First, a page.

The live looping DVD and song collection A Chipmunk’s Interpretation of Space from noted songwriter and guitarist Ian Bouras is his most ambitious effort yet. Bouras’ penchant for “looping” his guitar work is more than an affectation; it has developed into Bouras’ sonic signature and highlights the nuanced texture and idiosyncratic mood of his art. It has an individual quality absent any reference point with other artists – Bouras traffics in recognizable genres and sounds, but he casts them in his own unique light. The new release follows a spartan filming template. Viewers see nothing but Bouras, his instrument, and a variety of camera angles, but there’s no needless self indulgence or visual frills weighing down Bouras’ presentation.

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The visual set up is simple. Boasting nothing more than a small Fender amplifier with a toy stuffed animal in front of it for good measure, a pedal board and another standalone pedal, and wind chimes dangling from the headstock of his guitar, Bouras plays for an audience of one, the viewer, in Part One of the release. The eleven and a half minute opening piece is evocative and understated like Bouras’ previous forays into guitar looping. There is a deft balance struck here between the melancholic and near-ethereal, but Bouras works other sounds into the guitar playing late in the piece when he uses a glass slide, typically a blues music staple, to widen the sonic reach of this performance.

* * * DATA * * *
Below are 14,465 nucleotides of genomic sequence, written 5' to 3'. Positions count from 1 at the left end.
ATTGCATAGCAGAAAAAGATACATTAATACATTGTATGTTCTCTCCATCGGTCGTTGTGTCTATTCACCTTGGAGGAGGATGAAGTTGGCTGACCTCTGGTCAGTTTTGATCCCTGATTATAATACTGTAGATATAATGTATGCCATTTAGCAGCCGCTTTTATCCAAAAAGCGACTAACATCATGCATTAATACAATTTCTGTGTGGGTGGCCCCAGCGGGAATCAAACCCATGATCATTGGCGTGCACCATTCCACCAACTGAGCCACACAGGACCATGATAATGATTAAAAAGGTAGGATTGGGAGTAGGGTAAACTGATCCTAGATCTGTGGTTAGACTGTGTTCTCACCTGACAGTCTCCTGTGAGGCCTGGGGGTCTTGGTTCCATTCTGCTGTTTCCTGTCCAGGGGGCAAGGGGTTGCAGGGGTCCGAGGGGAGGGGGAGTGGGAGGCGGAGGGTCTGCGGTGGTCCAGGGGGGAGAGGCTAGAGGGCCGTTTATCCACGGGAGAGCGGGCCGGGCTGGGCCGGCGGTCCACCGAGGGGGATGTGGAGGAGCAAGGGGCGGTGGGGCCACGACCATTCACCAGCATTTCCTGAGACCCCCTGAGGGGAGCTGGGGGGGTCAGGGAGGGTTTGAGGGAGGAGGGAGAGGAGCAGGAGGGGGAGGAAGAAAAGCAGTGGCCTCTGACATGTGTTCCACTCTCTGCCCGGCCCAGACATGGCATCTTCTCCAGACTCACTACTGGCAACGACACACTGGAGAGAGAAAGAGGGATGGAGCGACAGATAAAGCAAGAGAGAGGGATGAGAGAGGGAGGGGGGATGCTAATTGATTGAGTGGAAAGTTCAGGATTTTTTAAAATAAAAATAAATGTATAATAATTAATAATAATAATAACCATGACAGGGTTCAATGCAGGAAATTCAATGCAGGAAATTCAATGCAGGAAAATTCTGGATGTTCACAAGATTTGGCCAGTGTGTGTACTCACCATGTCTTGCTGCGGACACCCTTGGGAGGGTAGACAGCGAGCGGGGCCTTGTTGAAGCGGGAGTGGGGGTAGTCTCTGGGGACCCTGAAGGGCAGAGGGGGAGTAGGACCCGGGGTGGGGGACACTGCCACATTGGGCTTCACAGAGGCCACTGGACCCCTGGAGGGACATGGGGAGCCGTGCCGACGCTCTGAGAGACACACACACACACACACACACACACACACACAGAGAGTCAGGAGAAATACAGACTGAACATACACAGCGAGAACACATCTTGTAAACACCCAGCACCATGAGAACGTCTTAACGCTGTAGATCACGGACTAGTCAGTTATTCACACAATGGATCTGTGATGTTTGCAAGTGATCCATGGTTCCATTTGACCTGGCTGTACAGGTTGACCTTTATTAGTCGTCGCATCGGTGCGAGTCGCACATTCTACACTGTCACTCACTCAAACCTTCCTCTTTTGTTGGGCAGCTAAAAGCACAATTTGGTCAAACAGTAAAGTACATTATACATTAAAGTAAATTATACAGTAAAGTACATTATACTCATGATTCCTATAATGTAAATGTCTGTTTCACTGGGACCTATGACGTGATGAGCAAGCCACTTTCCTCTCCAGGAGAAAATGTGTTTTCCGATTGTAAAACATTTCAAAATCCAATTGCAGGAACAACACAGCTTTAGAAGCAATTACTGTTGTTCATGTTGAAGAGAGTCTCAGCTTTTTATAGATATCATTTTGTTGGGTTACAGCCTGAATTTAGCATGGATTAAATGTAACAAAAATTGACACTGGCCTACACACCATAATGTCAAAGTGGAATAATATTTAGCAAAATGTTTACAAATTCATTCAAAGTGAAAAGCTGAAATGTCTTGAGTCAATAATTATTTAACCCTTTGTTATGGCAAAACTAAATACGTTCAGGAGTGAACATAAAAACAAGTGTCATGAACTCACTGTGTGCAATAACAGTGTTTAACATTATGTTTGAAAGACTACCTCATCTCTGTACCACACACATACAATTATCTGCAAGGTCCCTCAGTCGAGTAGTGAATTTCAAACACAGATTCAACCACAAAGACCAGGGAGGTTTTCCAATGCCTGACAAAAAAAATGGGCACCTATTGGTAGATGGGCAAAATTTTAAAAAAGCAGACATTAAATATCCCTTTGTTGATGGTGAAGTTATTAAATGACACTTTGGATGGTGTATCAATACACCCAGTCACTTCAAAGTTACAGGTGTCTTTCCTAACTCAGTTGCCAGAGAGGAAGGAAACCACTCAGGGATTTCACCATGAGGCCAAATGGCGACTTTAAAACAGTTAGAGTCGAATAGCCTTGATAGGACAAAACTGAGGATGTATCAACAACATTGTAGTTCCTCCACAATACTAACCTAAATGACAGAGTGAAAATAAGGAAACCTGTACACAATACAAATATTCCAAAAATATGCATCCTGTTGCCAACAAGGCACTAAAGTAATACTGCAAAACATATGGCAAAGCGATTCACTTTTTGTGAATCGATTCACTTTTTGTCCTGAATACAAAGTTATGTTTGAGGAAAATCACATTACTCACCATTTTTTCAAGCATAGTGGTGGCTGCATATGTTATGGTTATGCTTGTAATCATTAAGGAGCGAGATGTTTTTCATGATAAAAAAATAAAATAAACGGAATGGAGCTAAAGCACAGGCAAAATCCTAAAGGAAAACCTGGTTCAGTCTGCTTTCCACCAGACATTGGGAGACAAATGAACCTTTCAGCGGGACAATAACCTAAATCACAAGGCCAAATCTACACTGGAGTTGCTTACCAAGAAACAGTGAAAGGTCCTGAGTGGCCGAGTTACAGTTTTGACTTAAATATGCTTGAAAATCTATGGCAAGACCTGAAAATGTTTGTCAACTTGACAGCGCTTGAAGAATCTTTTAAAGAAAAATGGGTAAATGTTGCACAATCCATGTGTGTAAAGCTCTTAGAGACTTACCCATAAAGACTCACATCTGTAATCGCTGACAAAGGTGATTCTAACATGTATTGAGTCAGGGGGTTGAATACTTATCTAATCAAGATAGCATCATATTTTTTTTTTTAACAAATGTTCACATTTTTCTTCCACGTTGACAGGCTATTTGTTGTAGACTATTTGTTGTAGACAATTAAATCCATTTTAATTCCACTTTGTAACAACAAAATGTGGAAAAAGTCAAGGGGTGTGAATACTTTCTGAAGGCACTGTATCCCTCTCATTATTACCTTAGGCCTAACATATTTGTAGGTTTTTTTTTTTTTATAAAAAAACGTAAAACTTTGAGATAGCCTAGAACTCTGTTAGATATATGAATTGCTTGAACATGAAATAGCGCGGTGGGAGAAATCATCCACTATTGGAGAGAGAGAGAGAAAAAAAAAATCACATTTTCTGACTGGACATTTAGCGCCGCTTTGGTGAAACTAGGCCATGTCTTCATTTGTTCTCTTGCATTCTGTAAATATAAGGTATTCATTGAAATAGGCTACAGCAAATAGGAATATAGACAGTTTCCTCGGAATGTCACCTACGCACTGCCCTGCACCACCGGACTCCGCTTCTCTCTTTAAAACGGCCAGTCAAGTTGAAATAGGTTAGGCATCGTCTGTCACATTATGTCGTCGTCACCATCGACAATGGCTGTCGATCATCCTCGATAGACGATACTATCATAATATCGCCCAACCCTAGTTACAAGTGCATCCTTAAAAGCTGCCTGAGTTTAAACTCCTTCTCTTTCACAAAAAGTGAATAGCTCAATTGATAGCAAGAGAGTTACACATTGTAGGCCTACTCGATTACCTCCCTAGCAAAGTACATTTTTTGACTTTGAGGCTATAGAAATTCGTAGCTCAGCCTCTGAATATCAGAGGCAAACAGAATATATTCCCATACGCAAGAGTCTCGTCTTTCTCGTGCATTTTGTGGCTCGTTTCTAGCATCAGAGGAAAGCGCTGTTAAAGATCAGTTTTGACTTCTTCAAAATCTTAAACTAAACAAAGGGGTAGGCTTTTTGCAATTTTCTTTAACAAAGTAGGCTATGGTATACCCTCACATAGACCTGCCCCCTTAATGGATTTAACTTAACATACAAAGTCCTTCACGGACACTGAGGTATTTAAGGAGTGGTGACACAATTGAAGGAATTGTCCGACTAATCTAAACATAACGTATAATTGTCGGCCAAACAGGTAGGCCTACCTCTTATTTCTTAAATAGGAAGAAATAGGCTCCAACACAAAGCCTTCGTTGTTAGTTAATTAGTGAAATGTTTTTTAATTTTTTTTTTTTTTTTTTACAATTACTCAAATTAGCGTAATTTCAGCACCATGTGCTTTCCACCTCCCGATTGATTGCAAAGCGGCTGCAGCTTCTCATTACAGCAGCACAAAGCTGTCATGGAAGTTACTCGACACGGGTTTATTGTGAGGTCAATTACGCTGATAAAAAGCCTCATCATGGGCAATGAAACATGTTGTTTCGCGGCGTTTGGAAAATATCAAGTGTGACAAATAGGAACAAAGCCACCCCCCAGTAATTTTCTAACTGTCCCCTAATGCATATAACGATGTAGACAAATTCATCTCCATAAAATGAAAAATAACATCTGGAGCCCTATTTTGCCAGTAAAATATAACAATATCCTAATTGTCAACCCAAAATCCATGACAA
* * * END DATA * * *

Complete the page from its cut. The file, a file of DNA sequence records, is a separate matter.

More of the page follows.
Part Two finds him in a different setting than before. It is a more traditional stage setting than we viewed with the first part, but the accoutrements are the same as before. Part 2 is much more atmospheric and less melodic than the first part, but no less compelling. Bouras once again makes use of the glass slide making an appearance in Part 1. His fingerpicking style on guitar allows him to modulate his touch on the strings much more so than if he used a pick instead and even a first time listener to Bouras’ music can tell he has labored mightily to perfect this style. The track does move in a more melodic direction as Part 2 progresses. It may not be easy for some to tell, it doesn’t leap out at you thanks to the subdued nature of his material, but Bouras does an excellent job orchestrating these performances in a dynamic way. There are peaks and valleys throughout the performance.

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Part 5 of A Chipmunk’s Interpretation of Space finds Bouras eliciting percussion sounds from his guitar, running his fingernails along the string, and even a smattering of tapping to create the foundation for the performance. The conclusion, Part 6, brings viewers back to where we began in terms of setting as an assortment of wooden chairs with numbers written on their backs are positioned behind Bouras while he plays. The final part is the briefest composition included with this release and keeps much of the same spirit we’ve heard from the earlier performances, but there is a sense of “leave taking” with this final track, though never pronounced in an overt fashion. It ends A Chipmunk’s Interpretation of Space on a very satisfying note.

Michael Rand

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